1. You should have a complete medical examination to rule out other causes of clinical depression. A leading expert tells us about some of these; “Thyroid conditions are extremely common in the adult population in the United States and they can often lead to depression, both an overactive thyroid and an under active thyroid can lead to depression. And a simple blood test can diagnose hypothyroidism or hyperthyroidism and lead to appropriate treatment that may be very helpful for relieving the depression.
2. Is the idea that any kind of structural brain problem can lead to depression. Examples of these include a stroke, brain tumor or multiple sclerosis. Degenerative brain diseases, such as Alzheimer's, dementia, Parkinson's disease or Huntington's disease also frequently cause depression, as does traumatic brain injury. Cardiac conditions often are often associated with depression and treatment for the cardiac condition and the depression should begin aggressively and at the same time. Psychiatrists need to be thinking as medical doctors when they approach their patients who are complaining of depression. And at times they may need to order a variety of blood tests, brain images or EEG to rule out seizure disorders. And in many cases psychiatrists need to collaborate closely with primary care doctors and other medical specialists to clarify the diagnosis and to find and implement the appropriate treatment.
3. You should never settle for having a doctor/psychiatrist tell you, “I don’t know what else to do; you are just going to have to live with the symptoms.” Top researchers tell us that the goal of today’s psychiatrist is to control/arrest all of your depressive symptoms. If you have depressive symptoms you should always be working on a treatment plan to alleviate them. Research suggests that more than half of treatment non-response can be attributed to either poor treatment adherence to a medication regimen and/or to severe side effects. Before making any changes to a medication regimen, the clinician should first ensure that the patient took the prescribed medication consistently and correctly; that the recommended dose was at least a moderate level; and that the patient took the medication for a sufficient duration typically considered to be at least 8 weeks.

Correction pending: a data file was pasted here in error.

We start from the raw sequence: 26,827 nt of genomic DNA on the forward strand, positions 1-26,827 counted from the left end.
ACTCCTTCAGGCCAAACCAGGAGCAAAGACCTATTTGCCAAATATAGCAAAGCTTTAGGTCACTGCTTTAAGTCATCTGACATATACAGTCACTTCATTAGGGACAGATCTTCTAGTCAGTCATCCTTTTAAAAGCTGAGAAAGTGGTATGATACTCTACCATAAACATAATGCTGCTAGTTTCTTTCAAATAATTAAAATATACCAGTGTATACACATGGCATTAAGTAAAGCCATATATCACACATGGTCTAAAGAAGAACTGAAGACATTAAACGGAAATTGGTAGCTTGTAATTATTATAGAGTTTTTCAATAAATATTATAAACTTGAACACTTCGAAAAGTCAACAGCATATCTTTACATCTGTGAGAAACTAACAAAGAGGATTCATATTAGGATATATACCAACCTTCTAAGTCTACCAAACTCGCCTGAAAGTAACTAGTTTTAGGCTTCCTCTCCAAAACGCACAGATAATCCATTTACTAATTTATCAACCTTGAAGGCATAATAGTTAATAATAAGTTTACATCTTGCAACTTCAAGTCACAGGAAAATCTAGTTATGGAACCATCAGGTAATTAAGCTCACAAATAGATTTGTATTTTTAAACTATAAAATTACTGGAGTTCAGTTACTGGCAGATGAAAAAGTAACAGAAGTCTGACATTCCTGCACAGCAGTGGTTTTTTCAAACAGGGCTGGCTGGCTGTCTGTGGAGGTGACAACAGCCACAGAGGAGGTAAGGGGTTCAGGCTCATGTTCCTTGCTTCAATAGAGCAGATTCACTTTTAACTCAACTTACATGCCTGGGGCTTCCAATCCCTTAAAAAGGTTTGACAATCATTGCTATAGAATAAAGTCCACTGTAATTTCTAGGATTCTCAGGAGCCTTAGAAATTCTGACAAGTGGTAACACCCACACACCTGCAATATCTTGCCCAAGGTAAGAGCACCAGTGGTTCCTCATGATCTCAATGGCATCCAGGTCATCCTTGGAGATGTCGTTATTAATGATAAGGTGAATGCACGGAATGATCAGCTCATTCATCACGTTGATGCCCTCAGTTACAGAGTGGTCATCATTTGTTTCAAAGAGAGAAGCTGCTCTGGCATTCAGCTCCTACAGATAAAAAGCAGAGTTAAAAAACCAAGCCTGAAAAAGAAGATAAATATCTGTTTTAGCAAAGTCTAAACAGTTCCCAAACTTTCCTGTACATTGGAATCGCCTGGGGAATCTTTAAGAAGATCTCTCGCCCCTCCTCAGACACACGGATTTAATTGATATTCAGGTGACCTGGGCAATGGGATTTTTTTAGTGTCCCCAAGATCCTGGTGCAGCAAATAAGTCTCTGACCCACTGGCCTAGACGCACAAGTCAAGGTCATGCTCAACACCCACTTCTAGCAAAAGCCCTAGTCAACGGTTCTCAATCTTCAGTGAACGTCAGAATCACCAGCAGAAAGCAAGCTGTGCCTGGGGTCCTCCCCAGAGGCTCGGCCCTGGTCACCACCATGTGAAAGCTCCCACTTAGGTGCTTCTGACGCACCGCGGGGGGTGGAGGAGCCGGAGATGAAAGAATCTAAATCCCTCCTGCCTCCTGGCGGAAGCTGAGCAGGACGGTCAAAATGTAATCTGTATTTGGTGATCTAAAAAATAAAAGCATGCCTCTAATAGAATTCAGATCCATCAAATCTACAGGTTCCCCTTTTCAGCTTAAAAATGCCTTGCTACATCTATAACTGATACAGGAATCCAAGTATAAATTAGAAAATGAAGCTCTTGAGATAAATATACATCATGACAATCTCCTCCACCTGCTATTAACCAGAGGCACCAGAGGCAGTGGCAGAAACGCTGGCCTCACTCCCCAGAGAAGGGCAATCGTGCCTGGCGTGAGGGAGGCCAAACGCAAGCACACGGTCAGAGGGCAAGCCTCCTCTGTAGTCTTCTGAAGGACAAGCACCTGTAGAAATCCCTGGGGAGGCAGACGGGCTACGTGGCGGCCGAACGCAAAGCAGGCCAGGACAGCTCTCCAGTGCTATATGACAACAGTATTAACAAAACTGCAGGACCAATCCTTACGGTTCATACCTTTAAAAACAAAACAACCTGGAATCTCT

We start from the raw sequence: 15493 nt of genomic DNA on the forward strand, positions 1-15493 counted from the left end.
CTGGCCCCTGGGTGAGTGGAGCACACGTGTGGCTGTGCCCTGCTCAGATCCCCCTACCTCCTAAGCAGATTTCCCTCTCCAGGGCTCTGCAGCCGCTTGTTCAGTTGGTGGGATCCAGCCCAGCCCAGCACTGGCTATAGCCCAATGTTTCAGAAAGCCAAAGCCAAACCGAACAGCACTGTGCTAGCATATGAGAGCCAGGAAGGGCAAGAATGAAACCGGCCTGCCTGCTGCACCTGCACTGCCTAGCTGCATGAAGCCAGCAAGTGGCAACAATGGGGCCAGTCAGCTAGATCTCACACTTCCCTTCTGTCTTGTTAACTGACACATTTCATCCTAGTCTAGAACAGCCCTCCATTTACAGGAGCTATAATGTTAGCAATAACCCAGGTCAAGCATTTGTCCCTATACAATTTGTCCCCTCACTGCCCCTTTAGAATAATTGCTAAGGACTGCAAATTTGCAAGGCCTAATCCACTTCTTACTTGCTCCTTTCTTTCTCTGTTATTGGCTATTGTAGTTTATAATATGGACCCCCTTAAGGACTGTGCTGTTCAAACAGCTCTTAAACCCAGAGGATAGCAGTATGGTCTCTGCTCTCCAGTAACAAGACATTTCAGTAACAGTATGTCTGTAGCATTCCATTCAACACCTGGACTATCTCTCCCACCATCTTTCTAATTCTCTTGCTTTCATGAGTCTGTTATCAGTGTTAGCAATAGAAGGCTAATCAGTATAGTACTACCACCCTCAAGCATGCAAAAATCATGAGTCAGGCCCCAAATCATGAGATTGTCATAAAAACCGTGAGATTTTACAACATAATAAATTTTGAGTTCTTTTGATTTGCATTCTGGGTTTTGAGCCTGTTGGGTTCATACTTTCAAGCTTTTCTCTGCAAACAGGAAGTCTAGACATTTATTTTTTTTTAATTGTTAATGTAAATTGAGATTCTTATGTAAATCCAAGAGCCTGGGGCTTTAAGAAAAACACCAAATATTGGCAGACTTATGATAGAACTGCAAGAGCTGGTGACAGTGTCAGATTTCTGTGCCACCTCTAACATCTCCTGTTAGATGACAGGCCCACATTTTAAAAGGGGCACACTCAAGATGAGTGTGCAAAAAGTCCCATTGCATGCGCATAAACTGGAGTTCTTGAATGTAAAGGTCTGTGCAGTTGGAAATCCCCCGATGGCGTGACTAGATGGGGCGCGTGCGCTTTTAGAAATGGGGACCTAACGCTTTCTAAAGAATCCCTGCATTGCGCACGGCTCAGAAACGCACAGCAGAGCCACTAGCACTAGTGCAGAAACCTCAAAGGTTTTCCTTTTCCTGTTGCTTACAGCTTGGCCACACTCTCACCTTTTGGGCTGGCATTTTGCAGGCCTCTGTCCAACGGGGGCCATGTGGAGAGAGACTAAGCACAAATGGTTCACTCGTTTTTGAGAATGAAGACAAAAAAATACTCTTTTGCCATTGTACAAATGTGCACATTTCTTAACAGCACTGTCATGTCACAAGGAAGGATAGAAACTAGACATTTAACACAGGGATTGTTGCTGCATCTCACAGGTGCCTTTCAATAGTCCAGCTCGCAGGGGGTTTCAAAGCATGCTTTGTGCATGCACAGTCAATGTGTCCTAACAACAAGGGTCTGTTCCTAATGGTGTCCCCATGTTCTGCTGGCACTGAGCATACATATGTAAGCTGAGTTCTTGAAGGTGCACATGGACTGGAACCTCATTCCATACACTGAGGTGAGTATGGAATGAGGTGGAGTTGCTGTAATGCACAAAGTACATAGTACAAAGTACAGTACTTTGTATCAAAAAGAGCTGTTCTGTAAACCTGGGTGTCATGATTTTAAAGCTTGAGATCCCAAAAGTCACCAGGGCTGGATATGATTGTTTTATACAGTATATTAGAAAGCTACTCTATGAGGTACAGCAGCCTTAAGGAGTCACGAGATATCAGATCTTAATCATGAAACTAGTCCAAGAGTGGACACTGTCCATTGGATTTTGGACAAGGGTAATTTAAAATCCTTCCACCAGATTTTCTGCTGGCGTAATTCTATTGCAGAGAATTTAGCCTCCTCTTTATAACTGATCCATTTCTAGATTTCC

If you would like to purchase a copy of our book, Broken Minds Hope for Healing When You Feel Like You're Losing It, please do the following: For a hard copy new, go to our website http://heartfeltmin.org/author-page.html
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|D Martyn Lloyd Jones|
5. The cost is too much – This is one of the most difficult barriers to beating a treatment resistant depression. First, let me say that the evangelical church must concern itself with this blatant need. The Bible tells us, we are to contribute to the needs of the saints (Romans 12:13). We are to love our brothers and sisters in Christ and be compassionate towards their suffering (Colossians 3:12). We are to bear one another burdens, and thereby fulfill the law of Christ (Galatians 6:2). The government funds for effective treatment of mental illness are drying up. People will be looking to religious non profits to take up the slack. Psychiatrists will need to volunteer time in faith based clinics, pastors will need to be trained in the dynamics of mental illness and depression. If you can get a job, look for one with insurance benefits. If you are poor, apply for Medicaid, or for Medicare if you qualify. You should find out who the Gate Keeper of public mental health is in your county or state and tap into the resources they have to offer. It would be advantageous to get a copy of your County services that are available through the United Way. There are sliding scales for low income persons. Either you or someone else needs to contact the drug company that makes your medicine and check their programs to help those who do not have insurance. You can also call 211.